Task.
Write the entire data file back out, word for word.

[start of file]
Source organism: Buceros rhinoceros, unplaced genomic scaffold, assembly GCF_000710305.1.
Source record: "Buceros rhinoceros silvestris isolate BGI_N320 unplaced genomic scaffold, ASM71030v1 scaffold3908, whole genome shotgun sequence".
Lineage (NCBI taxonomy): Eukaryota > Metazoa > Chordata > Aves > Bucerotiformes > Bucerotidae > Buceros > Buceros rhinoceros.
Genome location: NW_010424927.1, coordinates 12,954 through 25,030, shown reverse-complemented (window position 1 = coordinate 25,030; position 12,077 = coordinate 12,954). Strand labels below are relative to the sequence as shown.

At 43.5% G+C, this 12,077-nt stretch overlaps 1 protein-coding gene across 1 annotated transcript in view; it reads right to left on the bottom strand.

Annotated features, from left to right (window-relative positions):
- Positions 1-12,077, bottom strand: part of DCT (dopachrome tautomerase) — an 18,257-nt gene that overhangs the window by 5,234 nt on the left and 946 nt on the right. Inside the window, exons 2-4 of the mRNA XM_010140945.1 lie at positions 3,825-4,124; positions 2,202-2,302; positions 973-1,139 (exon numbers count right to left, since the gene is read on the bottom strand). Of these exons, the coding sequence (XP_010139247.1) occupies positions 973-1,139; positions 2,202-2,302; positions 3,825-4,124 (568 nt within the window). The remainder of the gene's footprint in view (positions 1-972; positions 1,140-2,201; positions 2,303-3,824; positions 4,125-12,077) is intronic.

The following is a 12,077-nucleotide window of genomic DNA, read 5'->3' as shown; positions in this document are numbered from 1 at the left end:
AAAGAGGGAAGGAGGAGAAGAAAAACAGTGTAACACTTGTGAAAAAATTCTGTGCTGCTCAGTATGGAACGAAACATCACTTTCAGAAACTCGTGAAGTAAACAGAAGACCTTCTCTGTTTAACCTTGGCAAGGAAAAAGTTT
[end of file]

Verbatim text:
Source organism: Buceros rhinoceros, unplaced genomic scaffold, assembly GCF_000710305.1.
Source record: "Buceros rhinoceros silvestris isolate BGI_N320 unplaced genomic scaffold, ASM71030v1 scaffold3908, whole genome shotgun sequence".
Lineage (NCBI taxonomy): Eukaryota > Metazoa > Chordata > Aves > Bucerotiformes > Bucerotidae > Buceros > Buceros rhinoceros.
Genome location: NW_010424927.1, coordinates 12,954 through 25,030, shown reverse-complemented (window position 1 = coordinate 25,030; position 12,077 = coordinate 12,954). Strand labels below are relative to the sequence as shown.

At 43.5% G+C, this 12,077-nt stretch overlaps 1 protein-coding gene across 1 annotated transcript in view; it reads right to left on the bottom strand.

Annotated features, from left to right (window-relative positions):
- Positions 1-12,077, bottom strand: part of DCT (dopachrome tautomerase) — an 18,257-nt gene that overhangs the window by 5,234 nt on the left and 946 nt on the right. Inside the window, exons 2-4 of the mRNA XM_010140945.1 lie at positions 3,825-4,124; positions 2,202-2,302; positions 973-1,139 (exon numbers count right to left, since the gene is read on the bottom strand). Of these exons, the coding sequence (XP_010139247.1) occupies positions 973-1,139; positions 2,202-2,302; positions 3,825-4,124 (568 nt within the window). The remainder of the gene's footprint in view (positions 1-972; positions 1,140-2,201; positions 2,303-3,824; positions 4,125-12,077) is intronic.

The following is a 12,077-nucleotide window of genomic DNA, read 5'->3' as shown; positions in this document are numbered from 1 at the left end:
AAAGAGGGAAGGAGGAGAAGAAAAACAGTGTAACACTTGTGAAAAAATTCTGTGCTGCTCAGTATGGAACGAAACATCACTTTCAGAAACTCGTGAAGTAAACAGAAGACCTTCTCTGTTTAACCTTGGCAAGGAAAAAGTTT